3 Food Challenges People With Depression Face

depression and food - drawing of person laying in bed with eyes closed and blanket covering them

In my practice as a Registered Dietitian, I work with many clients who struggle with depression and food. Through working with this clientele, I’ve learned many valuable lessons. I’ve come to see how every person’s experience with depression is completely unique. However, as I get to know more and more people with depression, I have come to identify some more common food challenges.

Limited energy to prepare meals

For many, depression often comes with a feeling of exhaustion. The thought of planning and preparing a meal can seem extremely overwhelming. Often, clients report they end up eating something quick and later feel shame and guilt for not preparing a “proper” meal.

However, it’s important to remember a nourishing and pleasurable meal doesn’t need to be complicated. It can be helpful to keep a list of simple, easily prepared meals on hand for inspiration. Some examples:

  • Cereal + milk + fruit (yes, cereal is a legitimate meal!)
  • Toast + nut butter + banana
  • Tortilla chips + hummus
  • Peanuts + slices of cheese + fruit
  • Scrambled egg + toast
  • Yogurt + granola + frozen berries

Note there are days where dinner may be a handful of chips or a chocolate bar. This is okay too.

Your worth is not based on what you feed your body.

Although it’s probably easier said than done, try to be kind with yourself.

Using food for comfort

Due to its soothing and comforting qualities, food is often used to cope in moments of distress. Unfortunately, we live in a culture in which we are often told this is wrong and unacceptable. However, I tend to regard food the way I do any other coping strategy: as a means of self-care.

When we eat out of emotions, we are often merely trying to sooth ourselves in a way we know works for us. This is far from being a “bad” thing. In fact, this type of self-care helps us get through the difficult stuff. What is often unhelpful is the feeling of remorse that follows. When you start feeling ashamed for eating when not physically hungry, try to remember your actions are beautiful gestures of self-care, and that you are doing the best you can.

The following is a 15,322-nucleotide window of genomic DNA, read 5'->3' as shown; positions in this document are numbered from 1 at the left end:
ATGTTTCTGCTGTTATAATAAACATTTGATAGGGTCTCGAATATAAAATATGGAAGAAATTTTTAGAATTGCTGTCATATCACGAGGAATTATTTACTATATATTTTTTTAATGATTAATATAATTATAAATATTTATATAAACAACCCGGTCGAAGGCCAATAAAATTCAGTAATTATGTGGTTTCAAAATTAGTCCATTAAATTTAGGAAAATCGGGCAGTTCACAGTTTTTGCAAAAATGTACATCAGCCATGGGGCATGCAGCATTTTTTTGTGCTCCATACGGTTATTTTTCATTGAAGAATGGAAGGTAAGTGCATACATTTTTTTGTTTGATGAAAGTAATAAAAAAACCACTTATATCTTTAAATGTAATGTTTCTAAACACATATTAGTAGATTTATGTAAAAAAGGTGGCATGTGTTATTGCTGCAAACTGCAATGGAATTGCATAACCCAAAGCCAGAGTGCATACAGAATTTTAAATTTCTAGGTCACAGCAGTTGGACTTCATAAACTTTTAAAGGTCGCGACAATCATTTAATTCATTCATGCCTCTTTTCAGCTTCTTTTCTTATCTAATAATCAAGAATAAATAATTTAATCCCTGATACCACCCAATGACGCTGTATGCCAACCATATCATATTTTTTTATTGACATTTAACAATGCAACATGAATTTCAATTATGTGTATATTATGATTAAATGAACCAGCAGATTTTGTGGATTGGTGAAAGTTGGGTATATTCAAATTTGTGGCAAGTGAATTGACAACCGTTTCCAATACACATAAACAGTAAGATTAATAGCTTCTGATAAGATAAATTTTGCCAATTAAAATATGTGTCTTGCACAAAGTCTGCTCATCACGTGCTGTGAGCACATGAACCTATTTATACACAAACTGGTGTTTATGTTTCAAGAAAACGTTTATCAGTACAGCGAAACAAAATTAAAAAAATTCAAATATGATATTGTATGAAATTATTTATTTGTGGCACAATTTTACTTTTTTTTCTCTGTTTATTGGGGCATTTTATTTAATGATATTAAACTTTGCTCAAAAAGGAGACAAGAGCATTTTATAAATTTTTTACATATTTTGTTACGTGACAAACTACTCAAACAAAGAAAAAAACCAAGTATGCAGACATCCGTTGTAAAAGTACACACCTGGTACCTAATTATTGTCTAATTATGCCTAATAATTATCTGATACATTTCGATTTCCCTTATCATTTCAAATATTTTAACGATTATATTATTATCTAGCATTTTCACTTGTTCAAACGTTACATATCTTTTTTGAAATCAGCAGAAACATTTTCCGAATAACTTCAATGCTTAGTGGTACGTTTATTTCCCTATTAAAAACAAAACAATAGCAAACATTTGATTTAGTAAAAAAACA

Loss of appetite

Depression can come with a loss of appetite and interest in food. Clients often tell me they “stop caring” about food or sleep through mealtime. This is particularly difficult, because not eating enough can make you feel irritable, which can worsen symptoms of depression. The following tips may help if you are struggling with this challenge:

  • Eat smaller, more frequent meals or snacks
  • Focus on foods you love
  • Eat with others when you can
  • Avoid filling up on fluids (eat first, then drink!)

On the other hand, you may have seen your appetite increase. This is often the result of a medication side effect. Talk to your doctor if you notice major changes in your appetite.

If you are someone experiencing depression, I want you to know I hear you. What you are living is not easy and you deserve to go through this with support and understanding. If it is within your ability, I encourage you to seek out a qualified practitioner to guide you. You don’t need to do this alone.

Most of all, I hope you find self-compassion in this journey. Keep fighting, dear warrior.

Image Source: Vin Ganapathy

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  1. says: Ellen

    Thank you!!! My appetite is very varied at the moment. Today I’ve been absolutely starving this morning so I’ve eaten to satisfy it but I’m doing a dinner party tonight and I’ve been worried I’m not going to be hungry enough to eat much. Reading your article has helped me to remind me to be kind to myself and it’s ok to eat little and often if it helps.

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